Wednesday, 2 August 2017

The class of '68 part 5 teachers and possibilities

Now most of us can look back on teachers who were very special. 

They come in all sorts of shapes and sizes, from the larger than life and eccentric ones who sweep you along to the quiet and thoughtful who radiate calm confidence and bring that out in you. 

And then there are all the variations in between.  True as the critics of state education delight in shouting there are a few who were unsuitable, some who had no idea how to communicate and one I met who was a downright bully.  But they were the real exceptions.  In thirty-five years of teaching in inner city schools and of course those years when I was on the receiving end all but a handful of the people who chose to stand in front of a class were all that you could want from a teacher.

I remember Norman Parry, who left elementary school, spent years in the Direct Works Department of Manchester Corporation before becoming a metal worker teacher at Oldwood Secondary School.  He was much loved by generations of students and by us younger teachers who marvelled at the way he drove his motorbike up and down the corridors of the school with little regard for authority.

Many of his generation who made such an impact on me as I began teaching were men and women who had seen active service in the last world war and were determined that they were going make a difference in the post world war. Men like Austen who had flown fighter bombers off aircraft carriers, ran a very successful part time optician’s business but made his main job that of teaching maths in Wythenshawe.

And a generation later we the class of ’68 were fortunate in having so many at Crown Woods.  My  three history teachers, all of my English ones and many others who came my way were excellent communicators, and caring individuals who unlocked the doors to new worlds and above all gave me a love of learning that I have never lost.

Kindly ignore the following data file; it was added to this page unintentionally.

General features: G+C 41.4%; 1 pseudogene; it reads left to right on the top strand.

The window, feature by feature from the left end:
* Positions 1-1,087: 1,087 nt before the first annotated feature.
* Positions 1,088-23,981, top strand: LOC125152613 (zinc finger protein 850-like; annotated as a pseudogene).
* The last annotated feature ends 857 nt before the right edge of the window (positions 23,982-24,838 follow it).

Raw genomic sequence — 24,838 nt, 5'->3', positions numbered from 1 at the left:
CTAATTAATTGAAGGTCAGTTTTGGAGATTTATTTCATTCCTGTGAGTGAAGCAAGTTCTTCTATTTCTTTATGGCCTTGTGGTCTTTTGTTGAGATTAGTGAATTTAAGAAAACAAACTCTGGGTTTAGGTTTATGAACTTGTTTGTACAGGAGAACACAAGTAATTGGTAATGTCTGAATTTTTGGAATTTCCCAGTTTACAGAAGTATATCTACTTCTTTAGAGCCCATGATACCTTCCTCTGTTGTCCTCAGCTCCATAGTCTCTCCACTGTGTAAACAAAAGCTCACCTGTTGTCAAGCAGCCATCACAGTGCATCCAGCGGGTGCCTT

I remained in awe of Mrs Hussein whose rapid delivery of events of the 18th and early 19th century left us tired and desperate fearing not to look out of a window lest we lose fifty years of European history.  All of which was in direct contrast the slow delivery of Mr Levine who would sit and throw out the “big idea” about Gladstone or Disraeli and then seek to weave subtle arguments which while they were entertaining were also powerful examples of how to develop A level history essays. And in amongst all this was the equally powerful presence of Mr Naismith who managed to mix style and delivery with a deep knowledge which always ended with a flourish as he tore up his teaching notes at the end, as if to say “here another original and fresh lecture” which would not be brought out for another trip next year.

And then there was Michael Marland Head of English and later Director of Studies. His was a dominant presence in my years at the school.  His quiet manner was as effective in one of those last classes with a bottom set Year 9 group on a Friday afternoon as when exploring the comic side of Shakespeare’s Henry IV with his lower sixth on a Tuesday before lunch.